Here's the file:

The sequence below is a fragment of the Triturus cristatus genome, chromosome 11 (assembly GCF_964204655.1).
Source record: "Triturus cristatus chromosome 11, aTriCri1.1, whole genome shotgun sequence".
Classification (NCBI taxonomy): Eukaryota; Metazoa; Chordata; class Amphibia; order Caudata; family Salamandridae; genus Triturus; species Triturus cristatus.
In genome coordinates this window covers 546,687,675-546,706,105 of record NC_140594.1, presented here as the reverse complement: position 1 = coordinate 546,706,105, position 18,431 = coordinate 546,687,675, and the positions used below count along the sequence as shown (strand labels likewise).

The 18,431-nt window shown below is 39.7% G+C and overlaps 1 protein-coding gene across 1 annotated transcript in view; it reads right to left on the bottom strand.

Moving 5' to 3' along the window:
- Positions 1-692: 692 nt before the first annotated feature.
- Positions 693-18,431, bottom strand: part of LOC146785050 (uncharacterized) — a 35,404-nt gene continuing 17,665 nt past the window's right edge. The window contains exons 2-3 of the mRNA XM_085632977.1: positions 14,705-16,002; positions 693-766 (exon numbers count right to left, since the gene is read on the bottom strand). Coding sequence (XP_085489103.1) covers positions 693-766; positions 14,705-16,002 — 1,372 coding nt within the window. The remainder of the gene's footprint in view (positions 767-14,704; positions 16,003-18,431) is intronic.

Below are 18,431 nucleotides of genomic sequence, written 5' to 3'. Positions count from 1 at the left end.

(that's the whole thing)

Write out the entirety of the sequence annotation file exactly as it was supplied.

The sequence below is a fragment of the Triturus cristatus genome, chromosome 11 (assembly GCF_964204655.1).
Source record: "Triturus cristatus chromosome 11, aTriCri1.1, whole genome shotgun sequence".
Classification (NCBI taxonomy): Eukaryota; Metazoa; Chordata; class Amphibia; order Caudata; family Salamandridae; genus Triturus; species Triturus cristatus.
In genome coordinates this window covers 546,687,675-546,706,105 of record NC_140594.1, presented here as the reverse complement: position 1 = coordinate 546,706,105, position 18,431 = coordinate 546,687,675, and the positions used below count along the sequence as shown (strand labels likewise).

The 18,431-nt window shown below is 39.7% G+C and overlaps 1 protein-coding gene across 1 annotated transcript in view; it reads right to left on the bottom strand.

Moving 5' to 3' along the window:
- Positions 1-692: 692 nt before the first annotated feature.
- Positions 693-18,431, bottom strand: part of LOC146785050 (uncharacterized) — a 35,404-nt gene continuing 17,665 nt past the window's right edge. The window contains exons 2-3 of the mRNA XM_085632977.1: positions 14,705-16,002; positions 693-766 (exon numbers count right to left, since the gene is read on the bottom strand). Coding sequence (XP_085489103.1) covers positions 693-766; positions 14,705-16,002 — 1,372 coding nt within the window. The remainder of the gene's footprint in view (positions 767-14,704; positions 16,003-18,431) is intronic.

Below are 18,431 nucleotides of genomic sequence, written 5' to 3'. Positions count from 1 at the left end.